We have all encountered delays in traffic due to road work being done. In the northern climates to fix potholes left over from winter; and everywhere where repair and maintenance and even major re-engineering of roads, highways and bridges are required. Recognizing that these work zones are potentially hazardous to workers and travelers alike, Chuck Fanslow founded Safety Technologies Inc. (Red Wing, MN) in 1994 to manufacture the AutoFlagger automated flagger assistance signs for work zone traffic control, according to his son, Jared Fanslow, who is in charge of product development.
“We are a small business so we know how important any improvement in productivity can be. For example, our automated flagger assistance signs and the trailers that deliver them to work zones depend on welding to provide sturdy construction that can weather the most rugged outdoor environments that are potentially dangerous to construction road crews and the traveling public,” Jared said. “So when we needed a way to increase productivity, improve product quality and free up time to develop other products, we looked into automating our welding processes,” he said.
AutoFlagger traffic control assistance devices are welded fabrications with their own self-contained power and solar power units. The basic components of the AutoFlagger system include a solar cell, a trailer with an adjustable hitch that can be combined for a single tow, a tool box with control panel, and an adjustable mast that can be raised up three more feet at the jobsite.
Available in two models, the AutoFlagger 76-X with stop sign and the AutoFlagger 54 with traffic signal, the devices had been fabricated with manual welding. “We looked at robotic welding at a FABTECH trade show as a way to increase our production of the AutoFlaggers as well as the substructures of the trailer decks that supported them.”
Working with its welding equipment supplier, Fronius, Safety Technologies updated to a welding system that would work with whatever robotic arm the company selected. “All you have to do is get the right interface for it,” said Jared. The company chose the IRB 1660ID robot from ABB Robotics after meeting with ABB representatives at the trade show. “We sent the welding system to ABB so that they could test everything right in their factory. When we got the whole process back we knew that it would work.”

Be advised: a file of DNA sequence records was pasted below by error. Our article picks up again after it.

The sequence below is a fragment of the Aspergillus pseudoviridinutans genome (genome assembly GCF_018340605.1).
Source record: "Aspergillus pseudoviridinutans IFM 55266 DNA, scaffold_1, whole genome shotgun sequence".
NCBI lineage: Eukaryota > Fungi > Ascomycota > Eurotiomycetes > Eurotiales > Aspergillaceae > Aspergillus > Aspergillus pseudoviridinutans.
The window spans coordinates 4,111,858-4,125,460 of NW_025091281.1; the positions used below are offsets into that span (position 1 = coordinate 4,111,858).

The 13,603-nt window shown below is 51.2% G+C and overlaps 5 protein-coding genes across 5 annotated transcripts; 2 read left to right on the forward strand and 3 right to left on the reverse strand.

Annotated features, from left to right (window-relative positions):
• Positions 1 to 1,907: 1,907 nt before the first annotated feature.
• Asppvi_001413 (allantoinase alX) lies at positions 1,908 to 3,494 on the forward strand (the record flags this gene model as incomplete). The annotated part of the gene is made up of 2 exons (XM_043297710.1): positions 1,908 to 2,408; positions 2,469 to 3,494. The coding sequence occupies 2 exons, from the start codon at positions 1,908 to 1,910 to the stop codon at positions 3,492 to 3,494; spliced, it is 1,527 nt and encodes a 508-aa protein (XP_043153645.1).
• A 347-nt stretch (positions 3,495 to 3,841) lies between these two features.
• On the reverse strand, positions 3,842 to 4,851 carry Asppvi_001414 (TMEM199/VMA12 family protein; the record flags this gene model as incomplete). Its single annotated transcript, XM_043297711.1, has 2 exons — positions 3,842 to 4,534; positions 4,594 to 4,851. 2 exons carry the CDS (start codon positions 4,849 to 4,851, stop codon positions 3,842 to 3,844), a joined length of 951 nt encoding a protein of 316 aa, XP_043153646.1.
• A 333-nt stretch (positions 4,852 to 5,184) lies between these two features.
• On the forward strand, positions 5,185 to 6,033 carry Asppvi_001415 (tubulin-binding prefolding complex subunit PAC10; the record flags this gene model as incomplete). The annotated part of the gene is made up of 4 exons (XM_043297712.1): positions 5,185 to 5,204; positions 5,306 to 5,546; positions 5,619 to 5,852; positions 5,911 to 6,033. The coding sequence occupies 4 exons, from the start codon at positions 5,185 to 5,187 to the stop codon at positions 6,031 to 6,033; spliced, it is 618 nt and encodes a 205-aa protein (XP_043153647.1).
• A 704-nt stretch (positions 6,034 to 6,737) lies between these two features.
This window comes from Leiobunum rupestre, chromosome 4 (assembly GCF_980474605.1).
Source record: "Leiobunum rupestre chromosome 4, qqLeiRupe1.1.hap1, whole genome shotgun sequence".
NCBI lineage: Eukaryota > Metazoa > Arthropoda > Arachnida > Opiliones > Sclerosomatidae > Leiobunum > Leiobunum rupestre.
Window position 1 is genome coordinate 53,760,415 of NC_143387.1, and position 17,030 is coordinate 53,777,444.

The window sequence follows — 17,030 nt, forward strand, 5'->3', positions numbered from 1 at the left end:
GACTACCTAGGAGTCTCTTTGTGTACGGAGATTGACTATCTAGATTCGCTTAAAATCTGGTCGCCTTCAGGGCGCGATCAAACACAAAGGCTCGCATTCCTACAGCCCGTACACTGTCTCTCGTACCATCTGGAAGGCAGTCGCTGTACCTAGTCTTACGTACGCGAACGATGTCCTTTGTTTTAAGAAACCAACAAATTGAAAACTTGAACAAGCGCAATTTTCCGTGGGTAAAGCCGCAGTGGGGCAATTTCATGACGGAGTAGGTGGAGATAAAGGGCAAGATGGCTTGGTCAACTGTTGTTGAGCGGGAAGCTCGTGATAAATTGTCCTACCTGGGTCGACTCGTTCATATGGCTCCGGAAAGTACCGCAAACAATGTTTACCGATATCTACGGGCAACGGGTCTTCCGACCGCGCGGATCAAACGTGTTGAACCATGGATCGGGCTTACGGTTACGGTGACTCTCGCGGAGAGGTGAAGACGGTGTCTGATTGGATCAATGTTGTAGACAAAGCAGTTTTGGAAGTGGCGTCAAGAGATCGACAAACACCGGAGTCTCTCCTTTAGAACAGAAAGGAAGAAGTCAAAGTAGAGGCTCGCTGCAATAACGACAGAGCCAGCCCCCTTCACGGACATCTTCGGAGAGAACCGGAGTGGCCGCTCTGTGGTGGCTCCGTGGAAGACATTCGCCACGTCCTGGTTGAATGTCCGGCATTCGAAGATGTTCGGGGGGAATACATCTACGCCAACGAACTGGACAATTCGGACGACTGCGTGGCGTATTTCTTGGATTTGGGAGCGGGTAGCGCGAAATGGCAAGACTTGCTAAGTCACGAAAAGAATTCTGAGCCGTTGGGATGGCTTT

The IRB 1660ID compact robot is designed for arc welding and machine tending, according to ABB. The robot’s integrated DressPack makes it easy to program and simulate predictable cable movements. In addition, the ABB says that the more compact footprint and minimized cable movement reduce maintenance cost by as much as 50% due to reduced wear and tear on the cables. The IRB1660ID’s compact, hollow wrist with Integrated DressPack is well-suited for applications requiring work in tight spaces such as arc welding and machine tending. The IRB 1660ID can handle payloads up to 6 kg and has a reach of 1.55 m.
Safety Technologies has one welding cell. “With the robot automation, I can do 90% of the welding with the robot, reducing time from three hours welding manually to 40 minutes,” said Jared. “I make special fixturing with a jig table with some jigs taking 20 minutes and others as much as a whole weekend.”
Programming of the robot is easy, according to Jared. The company has 40 different programs for its three different products, the two AutoFlaggers and the axle router which comprises ten different components. There are 30 different components that go into the trailers. At FABTECH, ABB demonstrated how the joystick works and how using the FlexPendant enables programming the robot with the hand-held device. Jared points to the FlexPendant’s easy touch screen, easy interface and joystick control as time savers for the welding process.
That was exactly the result that ABB was looking for when it introduced the IRB 1660ID. “Our aim from the beginning was to deliver a robot that offers superior and consistent quality in arc welding as well as a fast, agile, and reliable machine tending solution,” explained Dr. Hui Zhang, head of global product management for ABB Robotics.
“This robot allows our customers to increase productivity, deliver better workpiece quality and reduce cycle times. As a direct result of close collaboration with our customers, the IRB 1660ID also includes a new generation of accurate, efficient and reliable motors,” added Zhang. “We spent a great deal of engineering effort making the robot as rigid as possible to better protect it, and to equip it for the confined spaces in which it is designed to operate.”
For Safety Technologies, volume and sales have increased since adopting the welding cell, said Jared. “We’re selling about a dozen a year to construction companies, contractors and govern-mental agencies and municipalities.” Jared credits the automated robotic welding for the sales increase due to Safety Technologies’ ability to meet deliveries promptly as well as developing its other products. “For a small company like ours, it was pretty daunting to get involved with robotic automation but it’s not as complicated as it might seem,” said Jared. “My advice is don’t be afraid of robots. They are a great investment.”
For more information from ABB Robotics, go to www.abb.com/robotics, or phone 248-391-9000.